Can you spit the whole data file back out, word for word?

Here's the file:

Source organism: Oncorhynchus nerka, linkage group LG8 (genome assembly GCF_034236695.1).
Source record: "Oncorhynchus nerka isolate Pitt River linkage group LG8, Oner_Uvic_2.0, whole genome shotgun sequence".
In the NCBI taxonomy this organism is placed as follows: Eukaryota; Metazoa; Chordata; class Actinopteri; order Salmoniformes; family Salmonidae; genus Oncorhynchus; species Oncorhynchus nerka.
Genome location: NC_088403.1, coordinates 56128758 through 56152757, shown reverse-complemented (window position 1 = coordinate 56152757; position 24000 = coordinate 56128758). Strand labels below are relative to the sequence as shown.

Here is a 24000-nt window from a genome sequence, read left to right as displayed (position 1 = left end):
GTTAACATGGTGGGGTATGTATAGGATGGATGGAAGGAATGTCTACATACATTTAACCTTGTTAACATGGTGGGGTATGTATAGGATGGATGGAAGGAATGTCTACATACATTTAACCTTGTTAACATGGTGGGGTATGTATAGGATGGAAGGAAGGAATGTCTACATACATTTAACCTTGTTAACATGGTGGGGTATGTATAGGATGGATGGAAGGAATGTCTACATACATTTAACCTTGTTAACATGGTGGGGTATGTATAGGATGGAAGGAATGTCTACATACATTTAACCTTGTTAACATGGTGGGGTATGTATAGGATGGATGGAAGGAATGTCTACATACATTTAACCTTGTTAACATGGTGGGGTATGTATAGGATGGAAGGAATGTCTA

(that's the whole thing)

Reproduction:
Source organism: Oncorhynchus nerka, linkage group LG8 (genome assembly GCF_034236695.1).
Source record: "Oncorhynchus nerka isolate Pitt River linkage group LG8, Oner_Uvic_2.0, whole genome shotgun sequence".
In the NCBI taxonomy this organism is placed as follows: Eukaryota; Metazoa; Chordata; class Actinopteri; order Salmoniformes; family Salmonidae; genus Oncorhynchus; species Oncorhynchus nerka.
Genome location: NC_088403.1, coordinates 56128758 through 56152757, shown reverse-complemented (window position 1 = coordinate 56152757; position 24000 = coordinate 56128758). Strand labels below are relative to the sequence as shown.

Here is a 24000-nt window from a genome sequence, read left to right as displayed (position 1 = left end):
GTTAACATGGTGGGGTATGTATAGGATGGATGGAAGGAATGTCTACATACATTTAACCTTGTTAACATGGTGGGGTATGTATAGGATGGATGGAAGGAATGTCTACATACATTTAACCTTGTTAACATGGTGGGGTATGTATAGGATGGAAGGAAGGAATGTCTACATACATTTAACCTTGTTAACATGGTGGGGTATGTATAGGATGGATGGAAGGAATGTCTACATACATTTAACCTTGTTAACATGGTGGGGTATGTATAGGATGGAAGGAATGTCTACATACATTTAACCTTGTTAACATGGTGGGGTATGTATAGGATGGATGGAAGGAATGTCTACATACATTTAACCTTGTTAACATGGTGGGGTATGTATAGGATGGAAGGAATGTCTA